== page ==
Here’s a death panel even Sarah Palin could love — but maybe we’d better not tell her. You, however, will probably understand its value and possibly want to put it to work for your own benefit. It centers around a form called POLST, for Physician Order for Life Sustaining Treatment (in New York it’s MOLST, for Medical Orders) fast catching on across the country. The panel consists, essentially, of your doctor and yourself.

Initially developed in Oregon in 1991, POLST programs are underway in a handfull of states including Washington, California, New York and North Carolina, and are being developed in over a dozen others.

Erin Henke, POLST Program Manager for the California Coalition for Compassionate Care, outlined the program for a group of healthcare professionals this week in San Francisco, part of CCCC’s efforts to get it efficiently established across the state. The key, she emphasized, is the conversation between individual patient and medical professionals. You don’t get the form signed, in other words, unless and until patient and physician have discussed what the former wants: CPR if you’re not breathing? Feeding tube? Comfort care only, if you’re in bad shape, but you’ve got a pulse and are breathing? Or perhaps every intervention possible — tubes, wires, ventilators, the works, including transfer to a hospital intensive care unit. But the point is, you make your own decisions. Once the form is completed and signed, it follows you as part of your medical record. In California it’s printed on Pulsar Pink card stock, and not easy to overlook.

Rollout of the program, Henke explained, is an ongoing process; it will only work when it is widely known and understood not only by individual patients and physicians but also by the many other members of the profession — nurses, caregivers, ER personnel and others. CCCC’s focus right now is on skilled nursing facilities and hospitals, though Henke and the teams of POLST program advocates around the state are working toward a broad educational spectrum.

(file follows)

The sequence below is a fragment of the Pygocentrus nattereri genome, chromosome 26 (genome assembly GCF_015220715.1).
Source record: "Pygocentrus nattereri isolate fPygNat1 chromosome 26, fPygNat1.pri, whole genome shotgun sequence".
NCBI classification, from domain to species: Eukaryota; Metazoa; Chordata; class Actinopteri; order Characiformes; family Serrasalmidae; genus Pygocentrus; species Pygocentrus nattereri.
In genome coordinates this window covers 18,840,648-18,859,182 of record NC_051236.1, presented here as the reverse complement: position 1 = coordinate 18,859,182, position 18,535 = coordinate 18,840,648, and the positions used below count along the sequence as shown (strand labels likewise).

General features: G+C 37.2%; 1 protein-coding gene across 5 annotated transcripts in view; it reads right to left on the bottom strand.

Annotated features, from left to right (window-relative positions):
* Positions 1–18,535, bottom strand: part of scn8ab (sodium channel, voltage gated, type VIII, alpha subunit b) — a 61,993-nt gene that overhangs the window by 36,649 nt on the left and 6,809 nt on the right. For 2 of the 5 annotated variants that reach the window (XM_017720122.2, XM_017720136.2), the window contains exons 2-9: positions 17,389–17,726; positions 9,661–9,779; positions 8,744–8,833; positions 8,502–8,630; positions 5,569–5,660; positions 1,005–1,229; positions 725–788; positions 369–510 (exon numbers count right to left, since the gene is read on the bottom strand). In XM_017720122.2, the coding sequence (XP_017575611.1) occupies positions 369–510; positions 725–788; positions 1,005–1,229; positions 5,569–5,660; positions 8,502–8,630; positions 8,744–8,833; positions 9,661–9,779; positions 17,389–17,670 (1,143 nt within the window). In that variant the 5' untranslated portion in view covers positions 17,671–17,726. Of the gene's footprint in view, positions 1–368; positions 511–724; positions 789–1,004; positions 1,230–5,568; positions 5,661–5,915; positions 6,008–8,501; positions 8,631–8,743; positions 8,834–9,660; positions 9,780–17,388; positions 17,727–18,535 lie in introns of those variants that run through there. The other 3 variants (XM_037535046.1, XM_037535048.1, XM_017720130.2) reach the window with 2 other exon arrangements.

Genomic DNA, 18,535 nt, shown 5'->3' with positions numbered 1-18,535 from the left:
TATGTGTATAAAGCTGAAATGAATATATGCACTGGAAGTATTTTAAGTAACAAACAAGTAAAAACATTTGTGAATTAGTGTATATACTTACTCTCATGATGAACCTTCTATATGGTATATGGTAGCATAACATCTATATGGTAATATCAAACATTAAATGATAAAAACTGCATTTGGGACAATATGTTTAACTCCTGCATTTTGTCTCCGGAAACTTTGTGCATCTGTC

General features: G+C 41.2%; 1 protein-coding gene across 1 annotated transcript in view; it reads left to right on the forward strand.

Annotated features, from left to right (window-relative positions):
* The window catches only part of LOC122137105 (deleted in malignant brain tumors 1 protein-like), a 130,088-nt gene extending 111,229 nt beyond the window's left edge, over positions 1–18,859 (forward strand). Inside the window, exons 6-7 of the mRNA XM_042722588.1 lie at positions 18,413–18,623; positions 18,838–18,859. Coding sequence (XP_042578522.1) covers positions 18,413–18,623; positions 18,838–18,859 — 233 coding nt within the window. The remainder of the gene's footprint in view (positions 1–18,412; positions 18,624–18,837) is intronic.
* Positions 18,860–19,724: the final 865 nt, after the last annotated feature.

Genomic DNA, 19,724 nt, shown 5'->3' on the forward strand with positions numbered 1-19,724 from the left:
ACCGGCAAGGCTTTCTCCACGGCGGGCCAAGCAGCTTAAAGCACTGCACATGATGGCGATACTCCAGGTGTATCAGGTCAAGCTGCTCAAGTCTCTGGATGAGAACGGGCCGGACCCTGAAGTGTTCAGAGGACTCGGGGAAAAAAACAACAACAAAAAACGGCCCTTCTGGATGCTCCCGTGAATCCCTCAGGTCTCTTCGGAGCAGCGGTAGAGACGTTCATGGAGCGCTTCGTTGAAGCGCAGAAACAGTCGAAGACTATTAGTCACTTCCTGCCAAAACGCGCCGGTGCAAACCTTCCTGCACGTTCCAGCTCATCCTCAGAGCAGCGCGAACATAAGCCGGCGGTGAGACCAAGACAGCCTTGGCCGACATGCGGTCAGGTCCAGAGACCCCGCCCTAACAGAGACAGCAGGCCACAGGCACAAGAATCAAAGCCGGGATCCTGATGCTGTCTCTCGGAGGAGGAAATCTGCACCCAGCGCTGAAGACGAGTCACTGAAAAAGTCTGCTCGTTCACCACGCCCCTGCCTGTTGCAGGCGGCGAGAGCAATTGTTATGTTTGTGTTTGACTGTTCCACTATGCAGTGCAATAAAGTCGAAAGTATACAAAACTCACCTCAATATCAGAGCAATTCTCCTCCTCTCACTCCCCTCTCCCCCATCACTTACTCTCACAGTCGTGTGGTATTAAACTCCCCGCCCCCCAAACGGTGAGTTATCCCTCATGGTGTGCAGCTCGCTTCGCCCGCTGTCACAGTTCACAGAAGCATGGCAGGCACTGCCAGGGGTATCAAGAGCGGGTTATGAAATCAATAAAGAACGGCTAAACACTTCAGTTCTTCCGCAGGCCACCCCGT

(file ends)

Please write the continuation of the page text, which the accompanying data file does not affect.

The basic POLST approach, as explained in a Journal of Palliative Medicine article by Diane E. Meier, M.D. and health care journalist Larry Beresford published earlier this year, is to provide “actionable information on how to honor the wishes of a patient with a life-threatening condition” on a variety of issues. It goes farther than an Advance Directive (though if there’s a discrepancy, the Advance Directive takes precedence) and it differs from an out-of-hospital DNR (Do Not Resusitate) form because it lets you choose treatment.

I asked Henke if the patient/doctor conversation which is necessary in order for this extraordinarily useful document to be completed is covered by most insurance companies. She says that to her knowledge there is no specific code for such a conversation, although she understands there are other codes under which physicians can bill. Let’s hope Betsy McCaughey and Sarah Palin don’t find out. Or Chuck Grassley.

Though I am only terminal just now in the same sense that all of us mortals are, I talked about the POLST form with my Kaiser primary care physician just to be sure we remain on the same page. Wouldn’t it be nice if everyone had that same opportunity.